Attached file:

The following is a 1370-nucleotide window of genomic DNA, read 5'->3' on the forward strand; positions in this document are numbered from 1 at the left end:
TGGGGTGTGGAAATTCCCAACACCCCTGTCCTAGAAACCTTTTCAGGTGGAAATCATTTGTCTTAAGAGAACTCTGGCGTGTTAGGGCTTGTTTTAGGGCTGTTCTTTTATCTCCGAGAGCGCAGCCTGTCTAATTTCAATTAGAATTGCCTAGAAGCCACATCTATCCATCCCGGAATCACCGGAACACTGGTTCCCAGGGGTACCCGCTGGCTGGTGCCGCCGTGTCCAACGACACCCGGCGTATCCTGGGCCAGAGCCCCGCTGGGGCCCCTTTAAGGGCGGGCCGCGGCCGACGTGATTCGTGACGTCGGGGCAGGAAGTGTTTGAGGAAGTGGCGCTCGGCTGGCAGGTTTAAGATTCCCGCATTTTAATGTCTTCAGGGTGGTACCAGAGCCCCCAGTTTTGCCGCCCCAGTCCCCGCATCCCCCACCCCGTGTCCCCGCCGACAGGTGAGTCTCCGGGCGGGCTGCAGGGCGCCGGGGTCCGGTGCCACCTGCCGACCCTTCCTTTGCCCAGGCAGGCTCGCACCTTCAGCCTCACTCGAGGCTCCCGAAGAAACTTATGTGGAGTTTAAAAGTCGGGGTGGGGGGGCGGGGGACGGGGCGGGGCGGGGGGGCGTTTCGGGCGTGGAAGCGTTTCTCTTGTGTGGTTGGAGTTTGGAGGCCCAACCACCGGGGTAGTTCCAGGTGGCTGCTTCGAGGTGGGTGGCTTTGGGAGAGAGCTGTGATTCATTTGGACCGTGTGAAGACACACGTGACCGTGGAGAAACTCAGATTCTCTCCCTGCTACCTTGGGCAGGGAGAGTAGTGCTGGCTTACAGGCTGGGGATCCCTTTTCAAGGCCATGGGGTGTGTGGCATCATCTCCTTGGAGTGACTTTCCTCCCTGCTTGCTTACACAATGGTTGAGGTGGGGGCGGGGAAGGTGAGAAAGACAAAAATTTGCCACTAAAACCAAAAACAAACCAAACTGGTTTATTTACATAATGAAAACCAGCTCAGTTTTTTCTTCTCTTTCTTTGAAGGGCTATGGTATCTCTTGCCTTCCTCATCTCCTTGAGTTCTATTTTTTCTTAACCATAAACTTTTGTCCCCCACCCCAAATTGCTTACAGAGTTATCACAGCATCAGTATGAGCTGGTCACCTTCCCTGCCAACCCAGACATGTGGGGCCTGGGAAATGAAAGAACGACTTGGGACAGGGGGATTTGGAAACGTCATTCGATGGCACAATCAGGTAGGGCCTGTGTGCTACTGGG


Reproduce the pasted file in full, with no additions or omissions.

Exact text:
The following is a 1370-nucleotide window of genomic DNA, read 5'->3' on the forward strand; positions in this document are numbered from 1 at the left end:
TGGGGTGTGGAAATTCCCAACACCCCTGTCCTAGAAACCTTTTCAGGTGGAAATCATTTGTCTTAAGAGAACTCTGGCGTGTTAGGGCTTGTTTTAGGGCTGTTCTTTTATCTCCGAGAGCGCAGCCTGTCTAATTTCAATTAGAATTGCCTAGAAGCCACATCTATCCATCCCGGAATCACCGGAACACTGGTTCCCAGGGGTACCCGCTGGCTGGTGCCGCCGTGTCCAACGACACCCGGCGTATCCTGGGCCAGAGCCCCGCTGGGGCCCCTTTAAGGGCGGGCCGCGGCCGACGTGATTCGTGACGTCGGGGCAGGAAGTGTTTGAGGAAGTGGCGCTCGGCTGGCAGGTTTAAGATTCCCGCATTTTAATGTCTTCAGGGTGGTACCAGAGCCCCCAGTTTTGCCGCCCCAGTCCCCGCATCCCCCACCCCGTGTCCCCGCCGACAGGTGAGTCTCCGGGCGGGCTGCAGGGCGCCGGGGTCCGGTGCCACCTGCCGACCCTTCCTTTGCCCAGGCAGGCTCGCACCTTCAGCCTCACTCGAGGCTCCCGAAGAAACTTATGTGGAGTTTAAAAGTCGGGGTGGGGGGGCGGGGGACGGGGCGGGGCGGGGGGGCGTTTCGGGCGTGGAAGCGTTTCTCTTGTGTGGTTGGAGTTTGGAGGCCCAACCACCGGGGTAGTTCCAGGTGGCTGCTTCGAGGTGGGTGGCTTTGGGAGAGAGCTGTGATTCATTTGGACCGTGTGAAGACACACGTGACCGTGGAGAAACTCAGATTCTCTCCCTGCTACCTTGGGCAGGGAGAGTAGTGCTGGCTTACAGGCTGGGGATCCCTTTTCAAGGCCATGGGGTGTGTGGCATCATCTCCTTGGAGTGACTTTCCTCCCTGCTTGCTTACACAATGGTTGAGGTGGGGGCGGGGAAGGTGAGAAAGACAAAAATTTGCCACTAAAACCAAAAACAAACCAAACTGGTTTATTTACATAATGAAAACCAGCTCAGTTTTTTCTTCTCTTTCTTTGAAGGGCTATGGTATCTCTTGCCTTCCTCATCTCCTTGAGTTCTATTTTTTCTTAACCATAAACTTTTGTCCCCCACCCCAAATTGCTTACAGAGTTATCACAGCATCAGTATGAGCTGGTCACCTTCCCTGCCAACCCAGACATGTGGGGCCTGGGAAATGAAAGAACGACTTGGGACAGGGGGATTTGGAAACGTCATTCGATGGCACAATCAGGTAGGGCCTGTGTGCTACTGGG